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Formation & Weathering Process

How is soil formed?

Soil is formed following the weathering of exposed rocks. Weathering is the decomposition of rocks under the influence of physical, chemical, and biological agents.

Physical weathering:

The mechanical breakup of the parent rock


Chemical weathering:

Chemical alteration or decomposition of rock due to water, oxygen, and carbon dioxide


Biological weathering:

Caused by an animal or plant. Photo credit

biological weathering.PNG

Soil forming factors:

parent material, topography, climate, organisms, and time

Photo taken July 14, 2013 on Brittanny's US Roadtip - Great Sand Dunes National Park & Preserve, Colorado

Grain Size

Soils are categorized by grain size, one side of the scale being 'coarse-grain soils' and the other being 'fine-grained soils'. While it may seem odd for something so small to be considered on the 'coarse' side of the scale, any soil grains larger than 0.075mm are indeed on this side. All soil grains finer then the 0.075mm size are considered fine-grained.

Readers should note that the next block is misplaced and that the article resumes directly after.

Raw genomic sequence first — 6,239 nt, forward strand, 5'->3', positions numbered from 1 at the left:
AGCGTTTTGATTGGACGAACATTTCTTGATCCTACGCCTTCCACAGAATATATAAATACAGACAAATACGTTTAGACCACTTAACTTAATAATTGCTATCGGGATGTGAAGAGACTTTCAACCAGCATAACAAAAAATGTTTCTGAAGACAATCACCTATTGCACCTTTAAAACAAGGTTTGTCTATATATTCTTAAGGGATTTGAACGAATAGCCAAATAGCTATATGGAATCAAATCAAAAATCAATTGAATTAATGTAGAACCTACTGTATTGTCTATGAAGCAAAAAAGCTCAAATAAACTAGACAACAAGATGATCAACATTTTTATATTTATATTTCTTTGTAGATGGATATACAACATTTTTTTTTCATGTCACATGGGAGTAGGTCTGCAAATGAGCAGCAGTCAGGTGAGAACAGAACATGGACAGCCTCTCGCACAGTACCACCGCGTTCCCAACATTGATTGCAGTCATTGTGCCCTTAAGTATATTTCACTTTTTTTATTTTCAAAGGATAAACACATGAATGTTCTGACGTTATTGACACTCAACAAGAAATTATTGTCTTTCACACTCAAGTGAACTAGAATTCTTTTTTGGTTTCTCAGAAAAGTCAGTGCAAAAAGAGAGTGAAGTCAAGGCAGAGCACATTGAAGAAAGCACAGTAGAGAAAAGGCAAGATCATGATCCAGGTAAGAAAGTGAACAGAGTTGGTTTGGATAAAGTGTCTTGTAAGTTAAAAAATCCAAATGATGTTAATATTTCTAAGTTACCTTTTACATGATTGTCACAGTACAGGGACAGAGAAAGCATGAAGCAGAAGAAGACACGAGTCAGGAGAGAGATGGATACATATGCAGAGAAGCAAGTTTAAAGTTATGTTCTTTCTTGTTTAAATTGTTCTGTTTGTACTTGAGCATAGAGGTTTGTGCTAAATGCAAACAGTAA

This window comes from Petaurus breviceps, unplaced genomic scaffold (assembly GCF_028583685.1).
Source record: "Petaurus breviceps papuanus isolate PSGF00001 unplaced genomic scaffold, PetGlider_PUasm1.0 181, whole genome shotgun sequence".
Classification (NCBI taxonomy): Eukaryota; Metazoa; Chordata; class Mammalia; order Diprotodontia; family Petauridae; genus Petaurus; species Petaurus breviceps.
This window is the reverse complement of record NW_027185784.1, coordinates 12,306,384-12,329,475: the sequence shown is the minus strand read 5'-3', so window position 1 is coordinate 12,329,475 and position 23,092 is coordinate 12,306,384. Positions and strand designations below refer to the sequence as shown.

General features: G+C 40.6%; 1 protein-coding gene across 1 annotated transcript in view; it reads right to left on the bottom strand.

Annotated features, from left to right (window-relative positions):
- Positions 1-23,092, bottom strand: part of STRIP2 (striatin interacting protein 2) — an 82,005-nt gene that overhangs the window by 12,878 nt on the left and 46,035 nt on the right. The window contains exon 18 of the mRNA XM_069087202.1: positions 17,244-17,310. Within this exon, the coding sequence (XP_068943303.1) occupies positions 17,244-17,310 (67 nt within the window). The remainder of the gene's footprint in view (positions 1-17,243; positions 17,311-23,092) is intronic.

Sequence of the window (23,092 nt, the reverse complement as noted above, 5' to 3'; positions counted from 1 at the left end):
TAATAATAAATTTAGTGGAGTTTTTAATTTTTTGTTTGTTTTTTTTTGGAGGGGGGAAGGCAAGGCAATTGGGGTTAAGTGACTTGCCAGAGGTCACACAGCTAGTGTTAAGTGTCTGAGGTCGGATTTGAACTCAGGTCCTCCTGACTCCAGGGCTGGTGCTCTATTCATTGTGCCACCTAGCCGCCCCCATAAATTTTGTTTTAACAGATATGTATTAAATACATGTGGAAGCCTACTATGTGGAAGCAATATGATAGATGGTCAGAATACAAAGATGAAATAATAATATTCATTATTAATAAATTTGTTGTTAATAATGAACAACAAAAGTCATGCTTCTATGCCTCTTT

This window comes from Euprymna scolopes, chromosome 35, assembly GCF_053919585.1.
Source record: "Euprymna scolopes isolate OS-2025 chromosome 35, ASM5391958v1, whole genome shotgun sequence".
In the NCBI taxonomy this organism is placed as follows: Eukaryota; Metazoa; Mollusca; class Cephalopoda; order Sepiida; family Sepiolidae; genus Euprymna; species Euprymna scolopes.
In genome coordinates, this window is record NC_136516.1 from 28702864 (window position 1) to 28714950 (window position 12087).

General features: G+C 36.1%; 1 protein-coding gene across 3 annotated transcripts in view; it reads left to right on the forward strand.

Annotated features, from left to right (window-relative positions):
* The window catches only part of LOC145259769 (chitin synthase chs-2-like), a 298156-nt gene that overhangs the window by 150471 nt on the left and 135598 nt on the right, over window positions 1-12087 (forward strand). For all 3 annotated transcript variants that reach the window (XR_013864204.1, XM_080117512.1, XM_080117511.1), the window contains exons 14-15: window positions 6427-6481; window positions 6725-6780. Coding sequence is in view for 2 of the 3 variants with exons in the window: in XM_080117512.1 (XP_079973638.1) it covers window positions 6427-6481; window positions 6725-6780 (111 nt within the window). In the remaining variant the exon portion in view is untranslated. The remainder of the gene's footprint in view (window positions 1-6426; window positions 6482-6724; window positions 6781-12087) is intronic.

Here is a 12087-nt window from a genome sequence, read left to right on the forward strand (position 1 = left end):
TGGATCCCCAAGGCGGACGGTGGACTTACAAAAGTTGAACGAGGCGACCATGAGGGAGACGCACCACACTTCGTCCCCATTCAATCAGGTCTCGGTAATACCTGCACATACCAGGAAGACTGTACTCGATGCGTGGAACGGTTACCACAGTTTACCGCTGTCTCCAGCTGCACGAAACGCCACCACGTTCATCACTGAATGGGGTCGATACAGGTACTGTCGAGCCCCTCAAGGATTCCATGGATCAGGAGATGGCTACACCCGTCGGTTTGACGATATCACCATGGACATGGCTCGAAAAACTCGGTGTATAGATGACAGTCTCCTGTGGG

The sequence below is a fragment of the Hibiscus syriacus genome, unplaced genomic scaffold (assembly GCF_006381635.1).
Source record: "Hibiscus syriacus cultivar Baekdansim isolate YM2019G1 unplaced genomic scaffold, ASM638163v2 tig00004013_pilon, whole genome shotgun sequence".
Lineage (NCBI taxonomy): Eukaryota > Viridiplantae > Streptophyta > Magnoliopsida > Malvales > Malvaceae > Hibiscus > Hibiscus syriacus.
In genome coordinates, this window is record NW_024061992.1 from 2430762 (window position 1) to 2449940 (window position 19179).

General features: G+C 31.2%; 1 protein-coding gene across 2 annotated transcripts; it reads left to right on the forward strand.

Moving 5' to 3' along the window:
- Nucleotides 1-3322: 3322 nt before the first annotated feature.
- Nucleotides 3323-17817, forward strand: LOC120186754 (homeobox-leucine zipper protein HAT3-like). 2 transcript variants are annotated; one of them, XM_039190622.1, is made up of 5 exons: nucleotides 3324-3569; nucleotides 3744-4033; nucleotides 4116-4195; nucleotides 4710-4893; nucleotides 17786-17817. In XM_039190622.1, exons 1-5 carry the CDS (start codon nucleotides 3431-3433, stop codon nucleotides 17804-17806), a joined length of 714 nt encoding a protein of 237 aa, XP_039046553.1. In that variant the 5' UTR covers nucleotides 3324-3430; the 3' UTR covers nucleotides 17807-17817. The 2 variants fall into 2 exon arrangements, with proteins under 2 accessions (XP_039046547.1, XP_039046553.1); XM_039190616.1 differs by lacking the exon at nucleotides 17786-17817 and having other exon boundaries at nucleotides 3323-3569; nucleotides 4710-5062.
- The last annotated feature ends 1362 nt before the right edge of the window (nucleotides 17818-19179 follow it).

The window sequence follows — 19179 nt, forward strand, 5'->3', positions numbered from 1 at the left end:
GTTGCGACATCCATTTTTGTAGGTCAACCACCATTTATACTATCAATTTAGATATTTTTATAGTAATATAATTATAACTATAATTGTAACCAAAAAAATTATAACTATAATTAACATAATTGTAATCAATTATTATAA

Coarse-grained soils: sand, gravel, cobbles, and boulders

Fine-grained soils: silt and clay

How the soil particles or mineral grains are arranged is considered when analyzing the structure. Within these arrangements, the interparticle forces that act between them are also considered to best understand the structure. Photo credit


Types of soil can be determined by the percentage of material, as shown in the diagram. It is important to determine these percentages in order to apply the date to the Unified Soil Classification System (USCS)


Particles less than 5 μm diameters are soils classified as clay. The two basic components of clay are Silica Tetrehedron and Alumina Octahedron. The crystalline materials AKA the minerals making up clay are Kaolinite, Illite, and Montmorillonite. Each crystal is surrounded by layers of water, known as 'adsorbed water' which is what determines the structure of clay soils. 

Montmorillonites volume can increase when absorbing water due to its very high shrink-swell capacity. This comes into play in the 'Sinking Cities' blog post.

Clay can become very problematic in engineering design because of its variations throughout climate changes (droughts, floods, etc.) and can result in an unstable foundation due to so much movement. 

Photo taken April 2021 on Brittanny's Canada Roadtip - Grasslands National Park, Saskatchewan
Grasslands National Park - Eagle Butte Trail.JPG
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